Behind this was a more broadly based flow of people from the Middle East, North Africa and South Asia, pushed by factors such as poverty, discrimination, bad governance, economic failure, lack of opportunity, and population growth in their countries of origin. Some of these countries also had conflicts or other tensions pushing people to flee.
The common factor in all cases was the desire for some kind of better future for themselves and their families. This was a completely understandable reaction to the predicaments they found themselves in. There was no case for demonising those fleeing, or regarding them with particular suspicion, even if there was an unavoidable risk of a very few ill-intentioned people hiding among the flows. Europe had long been seen by many as a promised land, and flows through the central Mediterranean had already been significant.
What had changed in summer 2015 was the volume, and the large scale shift to the Turkey/Greece route. How far had this been caused by what Chancellor Merkel had said, and the apparent welcome being extended? There was no denying that this had been the catalyst for a dramatic acceleration of the flows. However, she had been acting largely from humanitarian motives, and had not intended to suggest that absolutely anyone coming to Germany would be welcome. Nor had she been motivated by the need for more labour to fill gaps in Germany’s ageing society. But the message that there was a new opportunity to get to Europe had been heard in and around Syria and elsewhere, and many had flocked to take advantage, not least to make sure they could get in before the gates closed again.
There was also a self-reinforcing effect of the way information now flowed through social media and smart phones. Migrants brought more migrants, and the people smugglers very quickly took advantage to set up routes and make a fortune on the back of those fleeing. Government attempts to regain control of the information flow, and explain that European or German streets were not paved with gold, were doomed to fail as currently conducted. People did not trust them and preferred to believe what they were told by family, friends and even the smugglers.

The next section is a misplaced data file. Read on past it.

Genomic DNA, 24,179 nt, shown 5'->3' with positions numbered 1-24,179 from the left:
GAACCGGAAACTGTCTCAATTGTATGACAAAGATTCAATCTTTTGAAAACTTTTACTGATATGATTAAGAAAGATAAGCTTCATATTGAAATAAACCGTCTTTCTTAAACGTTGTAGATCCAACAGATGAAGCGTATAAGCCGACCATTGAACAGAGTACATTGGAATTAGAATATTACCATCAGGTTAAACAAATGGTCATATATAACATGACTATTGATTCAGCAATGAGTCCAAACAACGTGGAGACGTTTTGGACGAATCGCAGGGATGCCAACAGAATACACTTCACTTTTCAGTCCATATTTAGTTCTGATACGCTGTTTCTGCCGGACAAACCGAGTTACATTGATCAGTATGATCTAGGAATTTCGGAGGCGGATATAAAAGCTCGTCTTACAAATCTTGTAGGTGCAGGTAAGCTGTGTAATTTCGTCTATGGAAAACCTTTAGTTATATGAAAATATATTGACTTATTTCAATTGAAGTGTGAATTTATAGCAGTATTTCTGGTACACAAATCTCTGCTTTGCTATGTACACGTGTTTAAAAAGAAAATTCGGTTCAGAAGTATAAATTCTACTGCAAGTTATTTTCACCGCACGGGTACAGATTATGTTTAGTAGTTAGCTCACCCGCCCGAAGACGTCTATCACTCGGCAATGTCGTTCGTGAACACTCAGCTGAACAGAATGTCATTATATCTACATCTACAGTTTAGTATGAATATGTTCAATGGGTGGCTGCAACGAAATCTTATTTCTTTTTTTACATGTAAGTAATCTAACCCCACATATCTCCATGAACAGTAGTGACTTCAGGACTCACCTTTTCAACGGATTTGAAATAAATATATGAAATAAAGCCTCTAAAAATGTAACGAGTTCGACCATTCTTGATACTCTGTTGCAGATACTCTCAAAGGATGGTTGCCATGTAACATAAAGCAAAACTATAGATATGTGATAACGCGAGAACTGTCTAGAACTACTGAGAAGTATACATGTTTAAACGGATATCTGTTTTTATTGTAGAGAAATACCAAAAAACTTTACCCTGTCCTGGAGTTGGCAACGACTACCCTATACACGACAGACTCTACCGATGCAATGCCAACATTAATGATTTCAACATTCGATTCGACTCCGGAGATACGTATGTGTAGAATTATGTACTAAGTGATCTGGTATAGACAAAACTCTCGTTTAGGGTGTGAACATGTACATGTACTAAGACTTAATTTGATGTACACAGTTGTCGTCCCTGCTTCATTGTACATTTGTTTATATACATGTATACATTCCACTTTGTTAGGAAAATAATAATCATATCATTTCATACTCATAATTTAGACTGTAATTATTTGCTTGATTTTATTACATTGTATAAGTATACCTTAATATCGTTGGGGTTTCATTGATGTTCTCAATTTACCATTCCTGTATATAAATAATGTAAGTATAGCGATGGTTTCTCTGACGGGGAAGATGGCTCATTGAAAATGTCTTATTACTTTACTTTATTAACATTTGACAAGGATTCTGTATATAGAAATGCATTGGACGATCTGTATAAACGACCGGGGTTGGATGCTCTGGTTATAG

What were the prospects for 2016? The flows through the winter so far had been greater than expected and there was every reason to expect another major influx as the weather improved. This would of course depend heavily on what Europe now did in terms of trying to control or direct the flows – for example effective action over the Turkish routes could shift people back to the central Mediterranean or even the Russia/Scandinavia track. What would determine how this went was not whether or not those trying to get to Europe risked death – this was already factored into their calculations – but what they thought were their chances of success in getting in and then staying.
To what extent were those now arriving in Europe likely to seek to stay for good, or return home when things improved there? We had no precise answer to this. People using different routes and people of different nationalities had different responses when such questions were posed, and the data was incomplete. Most people obviously preferred to live in their countries of origin if they thought they could do so safely and successfully. If the conflicts were settled, some might return, including to Syria. However, the default assumption should probably be that most of those now arriving in Europe were more likely to want to stay than not. This was of course a problem for their countries of origin too, since they were losing some of their best assets.